I packed fewer bras during my second evacuation.
I’m not sure why I thought that Hurricane Ian (my first hurricane as a FL resident in 2022) would require extensive support, but for some reason, I packed 10 bras when I headed inland to escape the storm.
And 14 pairs of shoes.
And an IKEA lamp??!
But I forgot the photo albums.
I was kind of freaking out.
This year, when Hurricane Idalia was headed up my driveway, I pulled out the list I’d made post-Ian, and I only packed 2 bras, no lamps and all the memory boxes! I was still freaking out though.
Evacuating is a strange process. Both times right after I made the decision to evacuate, I spent about 10 minutes randomly walking back and forth from room to room, (basically running around in circles) saying, “ok, what am I going to do? What do I need to do? What needs to go? Do I really need to go? What if the house blows away? I’d be like Dorothy but without the Lollipop Guild. Maybe I can hide in the closet.” Then I give myself a little smack and sit down.
Rational Me: How do you feel?
Hyperventilating Me: Scared! Rushed! Questioning my decision. Unsure. Glad I have somewhere to go. Mostly scared.
Rational Me: Ok! Totally fair, but you’ve got a job to do.
Panicking me: (breathes into a paper bag)
Rational Me: Ok, a hurricane is coming. We have no control over that fact, so let’s start from there. What can we control here?
Frightened Me: 1. What I take with me. 2. How I prep the house for whatever is about to happen. 3. Stopping at Taco Bell for a Mexican pizza and some churros on the way to Lisa’s because there are no calories during a hurricane!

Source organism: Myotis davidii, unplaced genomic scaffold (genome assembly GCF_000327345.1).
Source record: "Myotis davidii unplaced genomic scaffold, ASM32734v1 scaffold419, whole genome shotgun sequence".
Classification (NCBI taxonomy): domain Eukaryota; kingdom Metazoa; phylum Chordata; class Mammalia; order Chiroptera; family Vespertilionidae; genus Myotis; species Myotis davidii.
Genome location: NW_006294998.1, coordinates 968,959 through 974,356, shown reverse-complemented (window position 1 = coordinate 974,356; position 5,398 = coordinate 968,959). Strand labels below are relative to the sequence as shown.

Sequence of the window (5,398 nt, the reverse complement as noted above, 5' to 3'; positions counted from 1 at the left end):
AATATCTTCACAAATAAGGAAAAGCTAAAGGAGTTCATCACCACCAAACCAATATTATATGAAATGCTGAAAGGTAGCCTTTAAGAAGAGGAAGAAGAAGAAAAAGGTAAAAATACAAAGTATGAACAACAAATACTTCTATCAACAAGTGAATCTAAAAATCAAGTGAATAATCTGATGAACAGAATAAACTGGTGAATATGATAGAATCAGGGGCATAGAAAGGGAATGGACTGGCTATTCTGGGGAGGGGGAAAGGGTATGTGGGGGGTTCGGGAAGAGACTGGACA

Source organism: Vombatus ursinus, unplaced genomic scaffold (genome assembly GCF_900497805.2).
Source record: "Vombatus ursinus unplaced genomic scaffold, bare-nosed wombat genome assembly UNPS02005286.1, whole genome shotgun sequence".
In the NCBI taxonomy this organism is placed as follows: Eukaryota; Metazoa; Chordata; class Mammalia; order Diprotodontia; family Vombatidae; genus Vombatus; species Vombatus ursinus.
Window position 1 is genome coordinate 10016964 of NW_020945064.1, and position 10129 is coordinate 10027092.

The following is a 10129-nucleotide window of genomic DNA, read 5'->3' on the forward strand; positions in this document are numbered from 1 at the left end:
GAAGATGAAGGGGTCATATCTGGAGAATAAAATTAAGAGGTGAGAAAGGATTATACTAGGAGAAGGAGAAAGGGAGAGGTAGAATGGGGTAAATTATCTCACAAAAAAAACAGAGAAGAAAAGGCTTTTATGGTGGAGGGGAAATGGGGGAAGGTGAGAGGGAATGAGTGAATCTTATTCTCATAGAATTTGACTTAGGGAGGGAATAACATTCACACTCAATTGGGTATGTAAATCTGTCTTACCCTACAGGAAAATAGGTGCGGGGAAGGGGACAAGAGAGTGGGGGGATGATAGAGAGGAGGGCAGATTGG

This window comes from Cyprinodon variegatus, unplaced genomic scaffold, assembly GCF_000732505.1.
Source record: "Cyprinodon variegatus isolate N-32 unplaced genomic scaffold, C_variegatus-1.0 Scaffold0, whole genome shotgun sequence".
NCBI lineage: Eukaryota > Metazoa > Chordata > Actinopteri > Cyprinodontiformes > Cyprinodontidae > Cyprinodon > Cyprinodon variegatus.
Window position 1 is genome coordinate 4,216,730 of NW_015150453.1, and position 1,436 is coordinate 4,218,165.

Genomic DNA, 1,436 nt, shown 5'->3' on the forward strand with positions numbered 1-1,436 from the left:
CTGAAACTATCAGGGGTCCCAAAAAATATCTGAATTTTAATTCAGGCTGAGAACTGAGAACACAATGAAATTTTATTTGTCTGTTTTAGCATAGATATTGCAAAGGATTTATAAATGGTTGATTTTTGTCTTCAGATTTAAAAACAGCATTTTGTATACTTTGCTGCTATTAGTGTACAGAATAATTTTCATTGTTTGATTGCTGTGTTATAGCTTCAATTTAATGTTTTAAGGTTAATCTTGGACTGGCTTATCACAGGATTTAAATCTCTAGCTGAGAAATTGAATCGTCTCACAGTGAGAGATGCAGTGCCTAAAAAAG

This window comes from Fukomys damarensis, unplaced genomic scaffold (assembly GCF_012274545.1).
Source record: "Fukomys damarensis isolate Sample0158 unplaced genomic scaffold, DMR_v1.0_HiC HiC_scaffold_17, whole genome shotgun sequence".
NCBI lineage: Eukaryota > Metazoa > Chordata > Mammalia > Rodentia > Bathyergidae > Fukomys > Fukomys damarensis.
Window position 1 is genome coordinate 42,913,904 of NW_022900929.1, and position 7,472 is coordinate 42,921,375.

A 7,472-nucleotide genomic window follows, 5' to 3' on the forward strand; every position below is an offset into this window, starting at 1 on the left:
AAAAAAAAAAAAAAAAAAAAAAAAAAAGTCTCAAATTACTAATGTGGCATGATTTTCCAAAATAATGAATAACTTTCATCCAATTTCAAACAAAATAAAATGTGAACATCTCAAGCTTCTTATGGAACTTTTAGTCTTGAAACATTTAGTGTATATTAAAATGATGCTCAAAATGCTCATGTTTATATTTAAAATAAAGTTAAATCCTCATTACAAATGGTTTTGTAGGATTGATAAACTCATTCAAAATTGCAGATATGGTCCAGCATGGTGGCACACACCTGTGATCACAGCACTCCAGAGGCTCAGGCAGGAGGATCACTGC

Rational Me: Good! Start there.
CAVEAT: a lot of people say “I can control my attitude” which is true, but at this moment, and in many other mild/moderate crisis moments with family, work and Canasta, it’s not the attitude as much as the action. Once you’re out of the crisis moment and you’re at the “wait to see what happens” part, then the attitude comes in. Obviously, you don’t want to be a butt-head while you’re dealing with the crisis, but that’s just basic human decency!
Once I’ve faced the facts, I have a starting point and I’m able to be a lot more agile. The hardest part is being honest with myself. “Worst case scenario, the house fills up with water and everything is destroyed. What are you going to wish you had with you?” It’s not a fun line of thinking, but I can’t control that a hurricane is coming, so I might as well take a deep breath and be honest with myself.
Otherwise I end up with a lot of bras, and no family heirlooms!
Next step, “ok, more likely scenario, a foot of water gets in the house. How can you minimize the damage if that happens.” Then I move everything up as much as possible, and take a video in case insurance needs it.
Then, it’s time to GTFO, hit Taco Bell and wait it out. (cue Attitude!)
SO next time you find yourself running around in circles physically or mentally in response to an unwanted crisis, change or unknown scenario, ask these questions.
- What are the facts? What is out of my control?
- With that in mind…what CAN I control? What can I do something about right now? What’s the best NEXT THING to do. (I can’t worry about tomorrow because I have no clue what’s going to happen. What’s the best thing to do right now?)
Sometimes it’s our mindset around DE&I Initiatives at work. Sometimes it’s the new computer system or the new boss, or a doctor’s prognosis. Maybe it’s your teenager’s unexpected announcement that challenges how you thought things were going to be. Or perhaps it’s a layoff. Or a hurricane. Stop, be honest with yourself and start with the facts. You’ll spend a lot less time running in circles, and a whole lot more time enjoying that Mexican Pizza.